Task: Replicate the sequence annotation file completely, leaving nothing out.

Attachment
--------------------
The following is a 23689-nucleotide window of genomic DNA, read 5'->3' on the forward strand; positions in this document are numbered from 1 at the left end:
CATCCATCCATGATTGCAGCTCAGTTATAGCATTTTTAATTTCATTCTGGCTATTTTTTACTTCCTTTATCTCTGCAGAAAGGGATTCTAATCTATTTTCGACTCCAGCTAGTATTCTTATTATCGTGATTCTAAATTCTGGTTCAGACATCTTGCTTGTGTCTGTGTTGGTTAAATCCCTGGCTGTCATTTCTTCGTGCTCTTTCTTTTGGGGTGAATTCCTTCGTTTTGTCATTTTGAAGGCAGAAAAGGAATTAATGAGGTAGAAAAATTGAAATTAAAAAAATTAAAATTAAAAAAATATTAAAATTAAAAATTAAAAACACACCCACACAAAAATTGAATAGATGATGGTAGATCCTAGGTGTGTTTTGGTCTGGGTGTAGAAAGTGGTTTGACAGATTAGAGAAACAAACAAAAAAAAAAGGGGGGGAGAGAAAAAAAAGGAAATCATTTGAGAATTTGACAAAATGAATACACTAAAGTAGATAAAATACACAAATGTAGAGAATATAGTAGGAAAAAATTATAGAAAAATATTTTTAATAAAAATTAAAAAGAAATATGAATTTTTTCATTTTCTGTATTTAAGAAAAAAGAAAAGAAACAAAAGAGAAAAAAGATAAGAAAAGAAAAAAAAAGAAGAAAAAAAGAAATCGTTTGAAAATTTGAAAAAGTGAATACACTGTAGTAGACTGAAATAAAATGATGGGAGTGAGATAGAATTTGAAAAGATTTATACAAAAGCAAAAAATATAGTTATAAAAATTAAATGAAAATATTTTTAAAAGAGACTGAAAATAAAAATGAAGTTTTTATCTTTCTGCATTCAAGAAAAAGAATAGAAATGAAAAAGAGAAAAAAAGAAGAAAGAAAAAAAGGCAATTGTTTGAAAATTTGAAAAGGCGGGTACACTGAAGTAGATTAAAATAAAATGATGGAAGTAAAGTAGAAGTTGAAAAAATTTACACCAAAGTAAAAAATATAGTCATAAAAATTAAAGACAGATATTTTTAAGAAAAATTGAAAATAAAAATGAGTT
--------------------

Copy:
The following is a 23689-nucleotide window of genomic DNA, read 5'->3' on the forward strand; positions in this document are numbered from 1 at the left end:
CATCCATCCATGATTGCAGCTCAGTTATAGCATTTTTAATTTCATTCTGGCTATTTTTTACTTCCTTTATCTCTGCAGAAAGGGATTCTAATCTATTTTCGACTCCAGCTAGTATTCTTATTATCGTGATTCTAAATTCTGGTTCAGACATCTTGCTTGTGTCTGTGTTGGTTAAATCCCTGGCTGTCATTTCTTCGTGCTCTTTCTTTTGGGGTGAATTCCTTCGTTTTGTCATTTTGAAGGCAGAAAAGGAATTAATGAGGTAGAAAAATTGAAATTAAAAAAATTAAAATTAAAAAAATATTAAAATTAAAAATTAAAAACACACCCACACAAAAATTGAATAGATGATGGTAGATCCTAGGTGTGTTTTGGTCTGGGTGTAGAAAGTGGTTTGACAGATTAGAGAAACAAACAAAAAAAAAAGGGGGGGAGAGAAAAAAAAGGAAATCATTTGAGAATTTGACAAAATGAATACACTAAAGTAGATAAAATACACAAATGTAGAGAATATAGTAGGAAAAAATTATAGAAAAATATTTTTAATAAAAATTAAAAAGAAATATGAATTTTTTCATTTTCTGTATTTAAGAAAAAAGAAAAGAAACAAAAGAGAAAAAAGATAAGAAAAGAAAAAAAAAGAAGAAAAAAAGAAATCGTTTGAAAATTTGAAAAAGTGAATACACTGTAGTAGACTGAAATAAAATGATGGGAGTGAGATAGAATTTGAAAAGATTTATACAAAAGCAAAAAATATAGTTATAAAAATTAAATGAAAATATTTTTAAAAGAGACTGAAAATAAAAATGAAGTTTTTATCTTTCTGCATTCAAGAAAAAGAATAGAAATGAAAAAGAGAAAAAAAGAAGAAAGAAAAAAAGGCAATTGTTTGAAAATTTGAAAAGGCGGGTACACTGAAGTAGATTAAAATAAAATGATGGAAGTAAAGTAGAAGTTGAAAAAATTTACACCAAAGTAAAAAATATAGTCATAAAAATTAAAGACAGATATTTTTAAGAAAAATTGAAAATAAAAATGAGTT